A new survey of Tennesseans' opinions on several current policy matters indicates that the state still occupies a median place, more or less, in the spectrum of national opinion. The fall 2019 Vanderbilt University Poll polled 1,000 "demographically representative registered Tennessee voters" on subjects ranging from the impeachment of President Donald J. Trump to household issues and finds the state's electorate to be hugging the middle lane of the road, as, historically, it most often has.
Regarding Trump, exactly half of the Tennesseans polled, 50 percent, expressed approval of the president, while 58 percent expressed disapproval of his efforts to persuade Ukraine to investigate potential Democratic opponent Joe Biden. Thirty-eight percent affirmed a desire to see Trump impeached and removed from office.
"Something new we're seeing is that he's dropped about 10 points in the suburbs," said John Geer, Dean of the College of Arts and Science, professor of political science, and co-director of the Vanderbilt Poll. "This reflects a broader trend of suburban discontent with President Trump across the country."
The state's major statewide officials more or less passed muster with those polled. Governor Bill Lee's approval rating was 62 percent, while U.S. Senators Lamar Alexander and Marsha Blackburn earned scores of 46 and 44 percent, respectively. The Tennessee legislature, meanwhile, was approved by 56 percent, while the U.S. Congress earned the approval of only 28 percent.
While a general feeling of optimism prevailed among those polled, a third of the voters remained concerned about the matter of making ends meet and the problem of how to pay for health care. This latter feeling was especially strong in rural communities.
"When you ask people to evaluate something as complicated as the economy, you don't actually know if they're including themselves in the equation," said poll co-director Josh Clinton, a professor of political science. "What this shows us is that even though most people feel like the state's doing well, it doesn't mean there aren't still serious issues facing Tennesseans across the state — especially in rural areas."
Anxiety was general across all demographic lines on matters such as the seriousness of the opioid crisis, the need for improved screening for gun purchases, and the importance of childcare, according to the poll. Sixty-nine percent of voters said drug and alcohol dependence is the biggest problem in their community, and 68 percent approved of raising the legal age for tobacco to 21.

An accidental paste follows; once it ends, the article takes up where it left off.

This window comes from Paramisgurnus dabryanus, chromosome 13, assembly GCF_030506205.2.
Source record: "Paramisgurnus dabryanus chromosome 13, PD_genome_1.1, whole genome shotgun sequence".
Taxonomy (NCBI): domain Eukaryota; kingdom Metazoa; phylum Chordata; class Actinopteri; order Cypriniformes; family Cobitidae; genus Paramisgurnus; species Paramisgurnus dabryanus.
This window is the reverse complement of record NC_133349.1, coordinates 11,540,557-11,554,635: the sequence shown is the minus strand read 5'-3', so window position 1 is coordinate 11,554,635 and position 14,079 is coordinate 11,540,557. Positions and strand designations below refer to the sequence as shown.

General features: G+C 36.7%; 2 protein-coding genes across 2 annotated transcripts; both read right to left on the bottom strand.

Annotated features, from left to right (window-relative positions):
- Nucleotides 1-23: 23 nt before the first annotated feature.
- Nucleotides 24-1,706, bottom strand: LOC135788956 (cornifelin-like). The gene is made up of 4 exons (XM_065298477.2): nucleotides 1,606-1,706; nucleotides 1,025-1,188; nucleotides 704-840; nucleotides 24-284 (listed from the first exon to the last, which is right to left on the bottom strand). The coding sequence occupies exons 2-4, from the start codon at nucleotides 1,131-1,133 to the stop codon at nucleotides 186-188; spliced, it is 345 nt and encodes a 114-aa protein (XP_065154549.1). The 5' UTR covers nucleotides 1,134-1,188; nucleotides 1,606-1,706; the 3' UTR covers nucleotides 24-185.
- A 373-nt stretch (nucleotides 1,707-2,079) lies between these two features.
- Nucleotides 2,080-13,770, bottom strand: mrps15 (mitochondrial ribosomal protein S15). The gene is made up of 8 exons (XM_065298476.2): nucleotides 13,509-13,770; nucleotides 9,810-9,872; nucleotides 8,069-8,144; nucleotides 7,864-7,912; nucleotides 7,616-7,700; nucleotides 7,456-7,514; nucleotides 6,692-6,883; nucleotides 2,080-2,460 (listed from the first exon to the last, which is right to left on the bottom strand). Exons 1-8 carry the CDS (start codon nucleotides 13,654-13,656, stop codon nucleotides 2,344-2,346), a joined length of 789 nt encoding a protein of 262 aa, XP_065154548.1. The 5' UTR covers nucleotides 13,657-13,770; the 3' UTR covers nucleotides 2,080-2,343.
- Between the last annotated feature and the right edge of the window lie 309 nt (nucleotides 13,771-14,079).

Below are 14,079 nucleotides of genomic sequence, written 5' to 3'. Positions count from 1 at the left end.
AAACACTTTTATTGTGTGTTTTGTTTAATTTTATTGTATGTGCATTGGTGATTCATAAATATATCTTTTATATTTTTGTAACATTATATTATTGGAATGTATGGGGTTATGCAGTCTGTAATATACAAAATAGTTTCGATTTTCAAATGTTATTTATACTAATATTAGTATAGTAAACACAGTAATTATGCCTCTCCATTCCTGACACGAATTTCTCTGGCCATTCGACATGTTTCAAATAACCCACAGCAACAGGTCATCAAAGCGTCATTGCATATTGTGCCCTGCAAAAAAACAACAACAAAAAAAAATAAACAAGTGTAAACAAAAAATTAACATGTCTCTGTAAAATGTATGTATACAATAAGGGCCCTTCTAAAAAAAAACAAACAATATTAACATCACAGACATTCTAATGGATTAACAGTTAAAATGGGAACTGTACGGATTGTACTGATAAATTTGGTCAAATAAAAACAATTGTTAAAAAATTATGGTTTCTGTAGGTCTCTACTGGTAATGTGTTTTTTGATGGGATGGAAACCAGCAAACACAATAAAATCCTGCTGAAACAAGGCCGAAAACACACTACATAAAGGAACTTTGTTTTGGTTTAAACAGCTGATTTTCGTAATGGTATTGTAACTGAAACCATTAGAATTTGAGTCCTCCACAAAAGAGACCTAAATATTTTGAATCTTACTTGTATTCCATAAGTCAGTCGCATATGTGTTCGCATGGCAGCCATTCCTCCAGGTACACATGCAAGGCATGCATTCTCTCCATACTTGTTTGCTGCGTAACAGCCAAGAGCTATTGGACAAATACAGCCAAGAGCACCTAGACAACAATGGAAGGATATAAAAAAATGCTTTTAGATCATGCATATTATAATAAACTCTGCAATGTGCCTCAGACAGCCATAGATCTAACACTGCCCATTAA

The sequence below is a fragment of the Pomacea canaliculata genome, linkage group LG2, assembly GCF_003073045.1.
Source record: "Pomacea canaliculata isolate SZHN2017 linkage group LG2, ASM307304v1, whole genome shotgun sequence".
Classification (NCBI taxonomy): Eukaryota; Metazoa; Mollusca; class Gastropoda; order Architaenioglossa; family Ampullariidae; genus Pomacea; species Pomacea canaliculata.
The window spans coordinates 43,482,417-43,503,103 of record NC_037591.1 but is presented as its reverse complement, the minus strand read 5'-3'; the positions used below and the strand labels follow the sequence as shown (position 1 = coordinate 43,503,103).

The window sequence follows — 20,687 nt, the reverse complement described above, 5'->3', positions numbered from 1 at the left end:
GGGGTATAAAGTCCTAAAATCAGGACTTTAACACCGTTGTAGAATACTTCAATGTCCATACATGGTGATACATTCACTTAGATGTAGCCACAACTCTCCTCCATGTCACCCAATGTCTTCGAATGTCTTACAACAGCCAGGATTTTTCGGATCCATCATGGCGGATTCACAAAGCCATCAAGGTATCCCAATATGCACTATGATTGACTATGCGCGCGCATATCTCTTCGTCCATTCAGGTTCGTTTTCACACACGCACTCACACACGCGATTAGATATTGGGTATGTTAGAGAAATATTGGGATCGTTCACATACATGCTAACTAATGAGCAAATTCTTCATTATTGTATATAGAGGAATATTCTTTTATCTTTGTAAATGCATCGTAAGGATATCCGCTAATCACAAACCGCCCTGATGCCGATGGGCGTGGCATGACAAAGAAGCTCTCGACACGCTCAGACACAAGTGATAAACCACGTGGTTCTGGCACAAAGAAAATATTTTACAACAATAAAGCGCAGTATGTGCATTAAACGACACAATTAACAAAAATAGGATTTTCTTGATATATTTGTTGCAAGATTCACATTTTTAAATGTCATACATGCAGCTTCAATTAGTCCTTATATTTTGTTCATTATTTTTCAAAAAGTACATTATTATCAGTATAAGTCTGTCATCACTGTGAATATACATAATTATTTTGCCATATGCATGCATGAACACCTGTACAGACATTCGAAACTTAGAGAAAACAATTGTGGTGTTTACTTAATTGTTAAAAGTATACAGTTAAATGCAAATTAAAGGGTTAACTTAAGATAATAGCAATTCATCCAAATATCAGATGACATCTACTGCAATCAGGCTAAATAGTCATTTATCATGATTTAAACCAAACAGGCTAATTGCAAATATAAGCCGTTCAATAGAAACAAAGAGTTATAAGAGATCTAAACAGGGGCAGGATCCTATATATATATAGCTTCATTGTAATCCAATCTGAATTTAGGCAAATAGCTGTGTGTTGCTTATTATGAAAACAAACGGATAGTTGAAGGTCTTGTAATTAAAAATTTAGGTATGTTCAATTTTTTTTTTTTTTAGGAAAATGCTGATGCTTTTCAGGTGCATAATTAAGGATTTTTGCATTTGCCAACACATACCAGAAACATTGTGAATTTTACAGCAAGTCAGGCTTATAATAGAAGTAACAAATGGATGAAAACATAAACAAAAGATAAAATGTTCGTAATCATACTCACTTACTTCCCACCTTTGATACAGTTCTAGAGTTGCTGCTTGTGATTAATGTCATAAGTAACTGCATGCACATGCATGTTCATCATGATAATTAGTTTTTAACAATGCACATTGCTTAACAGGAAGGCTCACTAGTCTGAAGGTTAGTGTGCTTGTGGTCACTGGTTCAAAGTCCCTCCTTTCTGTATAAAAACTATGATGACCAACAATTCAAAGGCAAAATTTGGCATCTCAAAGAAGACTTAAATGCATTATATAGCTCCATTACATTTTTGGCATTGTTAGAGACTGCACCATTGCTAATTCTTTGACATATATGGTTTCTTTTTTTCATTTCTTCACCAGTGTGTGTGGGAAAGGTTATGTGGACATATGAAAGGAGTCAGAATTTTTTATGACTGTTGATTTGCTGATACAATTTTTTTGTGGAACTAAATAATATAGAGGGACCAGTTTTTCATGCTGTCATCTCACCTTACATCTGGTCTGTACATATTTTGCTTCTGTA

Agreement was widespread that guns should not be easier to buy. In the language of the pollsters: "47 percent said purchasing requirements should stay the same and 45 percent said they should be harder. An overwhelming majority — 86 percent — approved of background checks for gun show and private gun sales. The same proportion supported bans for people with certain mental health problems, while 68 percent supported the creation of a universal database to track all gun purchases. By contrast, only 51 percent supported a ban on assault weapons."
As a corollary to the controversy that raged in Memphis before the removal of Confederate statuaries from Downtown parks, 76 percent of voters polled, with majorities from both parties, said a bust of former Confederate General Nathan Bedford Forrest should be removed from the Capitol. Forty-seven percent said it belonged in a museum, while 29 percent said it should not be displayed at all.
Apropos the currently contentious issue of what the state should do about its nearly $1 billion in unspent federal anti-poverty funds, subsidized childcare emerged as the top priority by a significant margin. Forty-one percent, across all income and political backgrounds, chose childcare. The next most popular choice, job training, received 27 percent support, and the third, fighting the opioid epidemic, got 16 percent.
The poll showed that a current proposal of the Lee administration and legislative Republicans to shift Medicaid funding to a block grant model has generated more confusion than any other reaction, with 59 percent professing not to have an opinion about how TennCare should be funded.
On medical care in general, about a quarter of Tennesseans said they struggle with affording health care. Twenty-eight percent said they have unpaid medical bills, while 24 percent said they've put off care due to cost. There was a significant gender disparity, as well: While 17 percent of men said they've postponed care due to cost, 31 percent of women said they'd done so.
Undercutting their general optimism that the economy was promising, those polled nursed serious forebodings about their own predicaments. Thirty-two percent of voters said they worried about paying for the basics, like food, shelter, utilities, and transportation, while 52 percent reported being worried about not having enough to pay for emergencies. Fifty-three percent worry about affording college and retirement. And while 56 percent said everyone has an equal chance to get ahead, 40 percent disagreed, saying that today's economy rewards only the people at the top.
- Everybody had a point to make on Monday as members of the Shelby County legislation met at the University of Memphis to review the legislative agendas of local officials. From left to right here: State Senator Sara Kyle, District Attorney General Amy Weirich, State Rep. Joe Towns, State Rep. Antonio Parkinson, and ougoing state Rep. Jim Coley
- A group of some 30 Memphians gathered at the Poplar and Ridgeway loop Tuesday as part if a nationwide protest in favor of impeaching President Trump.